Tips for Growing Greek Oregano for Ground Cover
Greek oregano’s official nomenclature is Origanum vulgare subsp. hirtum. It is native to the Mediterranean and has been found growing naturally as far as the eastern coast of China. It is a perennial herb growing from multiple stalks and has a hardy, sprawling root structure which makes the most of what moisture it can find in arid conditions. When cultivated, Greek oregano forms a small bush that reaches 24 inches in height with an equal radius. As its oils act as a natural deterrent to insects, Greek oregano can be cultivated as a ground cover in garden beds.
Soil preparation is needed, as making Greek oregano into a ground cover will stress the plant. The selected area should receive direct sunlight a minimum of eight hours a day and have well-draining soil that’s a little on the sandy side. The ground should be broken up thoroughly and all surrounding grass and weeds removed to decrease competition for resources. If growing from seeds, do not plant them. Leave them on the ground. Sunlight is needed for germination. Each plant should receive at minimum of 18 inches clearance from other Greek oreganos. Before planting, sow the soil with bone meal and powdered rock phosphate in a 2:1 ratio totaling 2 cups per plant. This will help speed germination.
Greek oregano is capable of surviving in zones 4 through 9. However, it will begin to grow from seed in temperatures below 70 F. Because of this, do not plant according to season. Instead, plant as soon as local temperatures rise to 70 F. This will allow for more growth time before next winter.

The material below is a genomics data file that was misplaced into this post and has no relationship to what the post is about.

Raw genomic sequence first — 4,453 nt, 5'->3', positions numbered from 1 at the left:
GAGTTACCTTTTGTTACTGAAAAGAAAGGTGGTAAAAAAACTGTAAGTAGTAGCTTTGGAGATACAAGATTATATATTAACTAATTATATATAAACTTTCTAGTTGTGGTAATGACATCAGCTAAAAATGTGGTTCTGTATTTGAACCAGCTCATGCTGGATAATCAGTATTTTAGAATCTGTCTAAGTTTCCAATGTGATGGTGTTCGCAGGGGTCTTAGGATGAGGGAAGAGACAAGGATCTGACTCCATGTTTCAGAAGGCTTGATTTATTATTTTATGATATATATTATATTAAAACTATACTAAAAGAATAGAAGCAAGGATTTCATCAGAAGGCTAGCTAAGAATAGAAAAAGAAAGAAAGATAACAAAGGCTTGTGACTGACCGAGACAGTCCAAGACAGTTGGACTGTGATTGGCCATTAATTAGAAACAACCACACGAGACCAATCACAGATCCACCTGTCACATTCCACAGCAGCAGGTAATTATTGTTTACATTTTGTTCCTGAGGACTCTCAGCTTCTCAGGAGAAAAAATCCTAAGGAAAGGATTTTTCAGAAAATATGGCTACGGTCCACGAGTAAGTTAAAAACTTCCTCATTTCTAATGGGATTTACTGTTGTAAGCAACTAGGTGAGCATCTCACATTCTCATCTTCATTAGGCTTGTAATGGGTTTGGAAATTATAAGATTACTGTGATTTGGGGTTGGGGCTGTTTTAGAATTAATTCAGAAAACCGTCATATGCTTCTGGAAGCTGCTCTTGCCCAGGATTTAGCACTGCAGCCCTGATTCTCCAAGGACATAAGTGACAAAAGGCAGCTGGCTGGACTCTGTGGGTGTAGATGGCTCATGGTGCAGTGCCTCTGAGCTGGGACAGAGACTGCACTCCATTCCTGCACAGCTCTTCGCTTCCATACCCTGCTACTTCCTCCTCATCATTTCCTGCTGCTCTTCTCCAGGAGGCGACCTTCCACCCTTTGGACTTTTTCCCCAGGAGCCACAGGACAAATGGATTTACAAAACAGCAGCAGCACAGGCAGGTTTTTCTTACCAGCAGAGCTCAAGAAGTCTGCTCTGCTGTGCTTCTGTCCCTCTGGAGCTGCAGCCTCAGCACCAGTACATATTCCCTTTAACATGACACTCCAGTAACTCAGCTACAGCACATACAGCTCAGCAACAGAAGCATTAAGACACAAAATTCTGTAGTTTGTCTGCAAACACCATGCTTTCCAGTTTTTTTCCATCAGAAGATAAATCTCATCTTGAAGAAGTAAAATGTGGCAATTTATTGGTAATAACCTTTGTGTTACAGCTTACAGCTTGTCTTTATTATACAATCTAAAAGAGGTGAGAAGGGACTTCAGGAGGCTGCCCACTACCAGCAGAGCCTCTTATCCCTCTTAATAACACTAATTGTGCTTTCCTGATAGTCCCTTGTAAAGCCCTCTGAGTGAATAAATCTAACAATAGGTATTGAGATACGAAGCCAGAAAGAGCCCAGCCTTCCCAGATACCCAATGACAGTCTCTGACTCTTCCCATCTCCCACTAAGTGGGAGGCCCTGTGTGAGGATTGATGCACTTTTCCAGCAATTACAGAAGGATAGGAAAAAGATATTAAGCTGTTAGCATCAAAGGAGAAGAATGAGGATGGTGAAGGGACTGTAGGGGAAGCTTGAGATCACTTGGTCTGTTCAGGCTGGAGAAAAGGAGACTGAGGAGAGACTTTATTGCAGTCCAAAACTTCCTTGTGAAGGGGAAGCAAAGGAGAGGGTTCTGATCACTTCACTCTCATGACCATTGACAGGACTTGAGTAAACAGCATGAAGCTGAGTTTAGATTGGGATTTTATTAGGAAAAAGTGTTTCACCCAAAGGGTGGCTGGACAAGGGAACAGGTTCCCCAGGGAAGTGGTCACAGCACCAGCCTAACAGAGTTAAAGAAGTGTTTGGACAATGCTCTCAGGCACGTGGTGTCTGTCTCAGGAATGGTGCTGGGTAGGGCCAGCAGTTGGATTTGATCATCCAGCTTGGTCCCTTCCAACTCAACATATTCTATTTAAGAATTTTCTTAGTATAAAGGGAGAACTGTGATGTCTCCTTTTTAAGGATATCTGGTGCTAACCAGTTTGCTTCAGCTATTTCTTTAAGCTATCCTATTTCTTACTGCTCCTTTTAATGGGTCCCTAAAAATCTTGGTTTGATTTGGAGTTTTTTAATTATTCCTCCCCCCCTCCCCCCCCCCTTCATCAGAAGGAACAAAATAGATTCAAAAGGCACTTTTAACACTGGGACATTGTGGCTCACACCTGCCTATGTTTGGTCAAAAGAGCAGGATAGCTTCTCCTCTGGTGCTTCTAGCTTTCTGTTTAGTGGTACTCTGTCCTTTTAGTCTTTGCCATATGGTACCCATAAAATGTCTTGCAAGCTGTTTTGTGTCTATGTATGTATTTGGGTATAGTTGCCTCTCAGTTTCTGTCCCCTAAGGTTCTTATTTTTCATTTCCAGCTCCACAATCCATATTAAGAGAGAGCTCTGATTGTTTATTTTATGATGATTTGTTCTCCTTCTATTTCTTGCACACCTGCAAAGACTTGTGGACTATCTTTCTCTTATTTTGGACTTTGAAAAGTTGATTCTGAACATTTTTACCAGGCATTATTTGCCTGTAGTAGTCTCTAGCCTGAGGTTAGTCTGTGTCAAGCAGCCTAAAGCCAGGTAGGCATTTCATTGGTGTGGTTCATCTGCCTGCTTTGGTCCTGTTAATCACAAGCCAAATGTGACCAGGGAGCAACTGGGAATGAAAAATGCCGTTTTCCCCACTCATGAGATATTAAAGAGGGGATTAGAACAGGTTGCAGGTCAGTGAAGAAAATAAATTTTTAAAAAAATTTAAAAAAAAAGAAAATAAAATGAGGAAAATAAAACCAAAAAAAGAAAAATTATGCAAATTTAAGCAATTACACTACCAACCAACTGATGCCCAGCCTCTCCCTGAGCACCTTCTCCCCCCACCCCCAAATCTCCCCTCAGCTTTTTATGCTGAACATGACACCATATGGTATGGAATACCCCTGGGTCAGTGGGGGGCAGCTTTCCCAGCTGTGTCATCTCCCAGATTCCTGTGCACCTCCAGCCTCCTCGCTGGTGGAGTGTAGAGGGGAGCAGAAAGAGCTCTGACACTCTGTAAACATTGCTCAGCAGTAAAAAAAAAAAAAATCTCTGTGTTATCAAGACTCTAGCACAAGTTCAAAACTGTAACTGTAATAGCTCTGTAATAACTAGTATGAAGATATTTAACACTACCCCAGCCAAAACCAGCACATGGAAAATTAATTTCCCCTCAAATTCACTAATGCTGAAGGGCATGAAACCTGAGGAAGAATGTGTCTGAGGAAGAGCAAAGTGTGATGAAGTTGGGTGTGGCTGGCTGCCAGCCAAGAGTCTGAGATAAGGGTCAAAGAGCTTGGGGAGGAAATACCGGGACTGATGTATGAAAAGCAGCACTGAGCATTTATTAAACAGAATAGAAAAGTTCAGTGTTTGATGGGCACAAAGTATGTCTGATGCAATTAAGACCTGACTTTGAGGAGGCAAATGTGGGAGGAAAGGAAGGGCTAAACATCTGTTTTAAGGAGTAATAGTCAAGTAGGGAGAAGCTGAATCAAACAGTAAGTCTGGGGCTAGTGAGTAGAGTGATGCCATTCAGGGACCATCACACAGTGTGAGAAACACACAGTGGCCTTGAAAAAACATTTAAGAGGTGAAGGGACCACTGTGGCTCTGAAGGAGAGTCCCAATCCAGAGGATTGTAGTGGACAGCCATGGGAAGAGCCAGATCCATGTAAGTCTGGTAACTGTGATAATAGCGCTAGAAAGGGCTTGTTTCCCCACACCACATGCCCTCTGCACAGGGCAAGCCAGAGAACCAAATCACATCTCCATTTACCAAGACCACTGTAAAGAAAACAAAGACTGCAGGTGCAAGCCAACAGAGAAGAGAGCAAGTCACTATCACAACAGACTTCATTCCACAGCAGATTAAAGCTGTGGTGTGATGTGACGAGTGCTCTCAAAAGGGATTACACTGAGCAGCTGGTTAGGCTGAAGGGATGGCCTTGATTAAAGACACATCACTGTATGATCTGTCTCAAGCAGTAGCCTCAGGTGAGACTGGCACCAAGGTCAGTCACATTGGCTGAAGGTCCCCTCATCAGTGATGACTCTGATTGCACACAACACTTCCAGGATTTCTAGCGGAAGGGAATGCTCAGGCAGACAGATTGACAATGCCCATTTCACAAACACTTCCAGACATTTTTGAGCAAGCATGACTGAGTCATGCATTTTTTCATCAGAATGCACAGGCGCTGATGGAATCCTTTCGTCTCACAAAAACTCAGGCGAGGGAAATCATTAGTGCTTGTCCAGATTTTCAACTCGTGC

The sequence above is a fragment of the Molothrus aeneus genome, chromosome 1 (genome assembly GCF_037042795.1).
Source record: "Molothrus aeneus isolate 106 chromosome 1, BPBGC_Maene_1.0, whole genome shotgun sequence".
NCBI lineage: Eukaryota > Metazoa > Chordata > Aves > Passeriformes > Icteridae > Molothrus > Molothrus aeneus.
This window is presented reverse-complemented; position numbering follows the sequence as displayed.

Pruning is essential to keep the Greek oregano to the role of a ground cover. It will naturally attempt to form a rounded bush. Keep it close to the ground by clipping new buds of all upward-tilting shoots. Anything attempting to rise more than 1 foot above the ground should be cut off. After several months of this treatment, the Greek oregano will begin to send shoots outward rather than upward.
While still young, the Greek oregano has little need for additional feeding. Watering should only be done when the surrounding soil is bone dry. Once the plant is old enough to prune, it will need extra nutrients to overcome the shock of repeated clippings. As it is a leafy, green plant, a high-nitrogen liquid or time-released fertilizer would work best.
- "Perennials"; Gerald Jonas, Bonnie Kreitler, Ann Reilly, David S. Thomson; 1988
- "The Herb Gardener: A Guide for All Seasons"; Susan McClure; 1997
- “Lawns and Groundcovers”; Gerald Jonas, Ann Reilly, David S. Thomson; 1989